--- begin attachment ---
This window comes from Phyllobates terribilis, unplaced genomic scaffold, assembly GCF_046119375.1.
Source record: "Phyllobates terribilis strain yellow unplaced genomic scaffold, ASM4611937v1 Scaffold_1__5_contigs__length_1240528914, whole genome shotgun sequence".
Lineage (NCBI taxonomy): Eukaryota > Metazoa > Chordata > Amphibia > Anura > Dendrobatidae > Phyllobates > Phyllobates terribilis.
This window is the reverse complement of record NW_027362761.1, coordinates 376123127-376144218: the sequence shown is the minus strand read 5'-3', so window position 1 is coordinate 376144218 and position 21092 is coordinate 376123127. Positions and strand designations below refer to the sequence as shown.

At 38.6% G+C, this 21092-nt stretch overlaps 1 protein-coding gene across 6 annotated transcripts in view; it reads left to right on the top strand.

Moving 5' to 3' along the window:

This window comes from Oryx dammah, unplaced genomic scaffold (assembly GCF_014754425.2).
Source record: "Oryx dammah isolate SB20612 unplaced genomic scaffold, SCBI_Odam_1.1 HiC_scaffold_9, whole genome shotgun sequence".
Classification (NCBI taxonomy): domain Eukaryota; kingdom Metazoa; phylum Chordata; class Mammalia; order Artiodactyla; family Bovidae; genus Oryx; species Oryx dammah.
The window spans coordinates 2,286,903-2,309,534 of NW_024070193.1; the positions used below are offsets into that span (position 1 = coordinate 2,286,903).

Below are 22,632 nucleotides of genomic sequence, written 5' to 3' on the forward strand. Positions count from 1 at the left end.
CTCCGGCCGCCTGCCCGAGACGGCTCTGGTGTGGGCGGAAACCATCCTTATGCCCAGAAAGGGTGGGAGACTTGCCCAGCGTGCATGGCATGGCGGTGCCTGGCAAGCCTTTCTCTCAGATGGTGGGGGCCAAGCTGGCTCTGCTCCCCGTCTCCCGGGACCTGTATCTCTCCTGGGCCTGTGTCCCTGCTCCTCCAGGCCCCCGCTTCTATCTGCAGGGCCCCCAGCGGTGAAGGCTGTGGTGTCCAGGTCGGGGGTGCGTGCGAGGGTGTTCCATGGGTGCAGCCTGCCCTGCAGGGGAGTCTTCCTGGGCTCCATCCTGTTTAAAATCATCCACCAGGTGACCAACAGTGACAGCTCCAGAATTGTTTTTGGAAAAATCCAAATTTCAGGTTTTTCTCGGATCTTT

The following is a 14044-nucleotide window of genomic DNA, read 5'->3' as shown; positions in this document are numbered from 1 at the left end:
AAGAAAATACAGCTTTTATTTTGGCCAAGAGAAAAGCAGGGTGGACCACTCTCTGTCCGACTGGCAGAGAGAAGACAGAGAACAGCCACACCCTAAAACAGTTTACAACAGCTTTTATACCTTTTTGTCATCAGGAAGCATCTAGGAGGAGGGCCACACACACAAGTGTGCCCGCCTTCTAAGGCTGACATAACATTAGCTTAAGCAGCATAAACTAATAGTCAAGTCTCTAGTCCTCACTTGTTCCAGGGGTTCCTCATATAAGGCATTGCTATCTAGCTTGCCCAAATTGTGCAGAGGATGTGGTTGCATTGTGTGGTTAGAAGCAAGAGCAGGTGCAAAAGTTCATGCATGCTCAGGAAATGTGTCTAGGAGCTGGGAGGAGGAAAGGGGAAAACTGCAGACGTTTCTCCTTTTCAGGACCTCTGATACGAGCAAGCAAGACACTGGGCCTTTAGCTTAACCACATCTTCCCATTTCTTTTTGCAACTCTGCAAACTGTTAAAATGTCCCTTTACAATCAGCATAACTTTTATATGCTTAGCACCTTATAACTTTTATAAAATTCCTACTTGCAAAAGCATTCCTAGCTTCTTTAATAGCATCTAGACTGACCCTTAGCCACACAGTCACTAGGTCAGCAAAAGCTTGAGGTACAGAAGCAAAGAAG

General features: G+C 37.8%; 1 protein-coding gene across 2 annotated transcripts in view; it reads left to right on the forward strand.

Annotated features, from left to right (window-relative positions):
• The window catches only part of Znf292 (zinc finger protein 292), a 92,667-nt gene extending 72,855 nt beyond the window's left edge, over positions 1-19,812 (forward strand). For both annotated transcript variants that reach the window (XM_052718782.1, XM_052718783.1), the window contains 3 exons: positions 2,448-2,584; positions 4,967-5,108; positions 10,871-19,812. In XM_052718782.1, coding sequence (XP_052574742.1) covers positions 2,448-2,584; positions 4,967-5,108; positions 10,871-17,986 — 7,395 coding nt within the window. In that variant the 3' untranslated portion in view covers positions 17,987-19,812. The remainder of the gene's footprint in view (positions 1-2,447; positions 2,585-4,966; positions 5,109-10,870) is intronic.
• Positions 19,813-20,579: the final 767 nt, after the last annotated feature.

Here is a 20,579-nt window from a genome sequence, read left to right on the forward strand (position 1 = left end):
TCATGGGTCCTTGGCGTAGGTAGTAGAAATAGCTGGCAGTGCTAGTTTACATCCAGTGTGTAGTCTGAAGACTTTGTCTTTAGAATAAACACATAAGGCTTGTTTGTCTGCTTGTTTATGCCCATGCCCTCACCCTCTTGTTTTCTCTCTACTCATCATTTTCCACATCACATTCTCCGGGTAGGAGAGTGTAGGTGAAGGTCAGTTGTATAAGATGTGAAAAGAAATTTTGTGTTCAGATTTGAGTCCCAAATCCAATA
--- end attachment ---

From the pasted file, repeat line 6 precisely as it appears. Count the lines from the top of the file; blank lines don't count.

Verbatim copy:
Moving 5' to 3' along the window: